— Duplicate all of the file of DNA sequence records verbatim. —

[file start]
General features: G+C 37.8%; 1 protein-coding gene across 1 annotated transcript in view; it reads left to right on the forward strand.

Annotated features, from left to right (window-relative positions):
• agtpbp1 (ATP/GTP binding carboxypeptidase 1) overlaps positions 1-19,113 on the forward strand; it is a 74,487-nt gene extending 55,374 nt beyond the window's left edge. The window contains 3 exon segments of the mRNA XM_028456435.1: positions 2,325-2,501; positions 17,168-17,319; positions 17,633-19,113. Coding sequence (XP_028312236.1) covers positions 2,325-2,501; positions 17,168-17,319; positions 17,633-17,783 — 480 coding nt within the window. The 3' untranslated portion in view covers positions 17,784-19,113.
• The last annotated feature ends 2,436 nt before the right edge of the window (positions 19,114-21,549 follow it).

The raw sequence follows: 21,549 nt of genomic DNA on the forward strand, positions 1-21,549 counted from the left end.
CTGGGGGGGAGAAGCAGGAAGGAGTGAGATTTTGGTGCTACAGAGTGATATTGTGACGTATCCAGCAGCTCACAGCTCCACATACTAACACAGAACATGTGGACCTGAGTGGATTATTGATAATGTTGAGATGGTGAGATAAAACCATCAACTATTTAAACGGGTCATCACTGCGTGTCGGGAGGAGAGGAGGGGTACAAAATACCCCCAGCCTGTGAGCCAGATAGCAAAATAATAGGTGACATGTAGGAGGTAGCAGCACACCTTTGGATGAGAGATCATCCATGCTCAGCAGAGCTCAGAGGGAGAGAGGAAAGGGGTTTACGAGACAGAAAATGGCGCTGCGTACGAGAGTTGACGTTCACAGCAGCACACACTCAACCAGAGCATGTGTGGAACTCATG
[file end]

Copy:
General features: G+C 37.8%; 1 protein-coding gene across 1 annotated transcript in view; it reads left to right on the forward strand.

Annotated features, from left to right (window-relative positions):
• agtpbp1 (ATP/GTP binding carboxypeptidase 1) overlaps positions 1-19,113 on the forward strand; it is a 74,487-nt gene extending 55,374 nt beyond the window's left edge. The window contains 3 exon segments of the mRNA XM_028456435.1: positions 2,325-2,501; positions 17,168-17,319; positions 17,633-19,113. Coding sequence (XP_028312236.1) covers positions 2,325-2,501; positions 17,168-17,319; positions 17,633-17,783 — 480 coding nt within the window. The 3' untranslated portion in view covers positions 17,784-19,113.
• The last annotated feature ends 2,436 nt before the right edge of the window (positions 19,114-21,549 follow it).

The raw sequence follows: 21,549 nt of genomic DNA on the forward strand, positions 1-21,549 counted from the left end.
CTGGGGGGGAGAAGCAGGAAGGAGTGAGATTTTGGTGCTACAGAGTGATATTGTGACGTATCCAGCAGCTCACAGCTCCACATACTAACACAGAACATGTGGACCTGAGTGGATTATTGATAATGTTGAGATGGTGAGATAAAACCATCAACTATTTAAACGGGTCATCACTGCGTGTCGGGAGGAGAGGAGGGGTACAAAATACCCCCAGCCTGTGAGCCAGATAGCAAAATAATAGGTGACATGTAGGAGGTAGCAGCACACCTTTGGATGAGAGATCATCCATGCTCAGCAGAGCTCAGAGGGAGAGAGGAAAGGGGTTTACGAGACAGAAAATGGCGCTGCGTACGAGAGTTGACGTTCACAGCAGCACACACTCAACCAGAGCATGTGTGGAACTCATG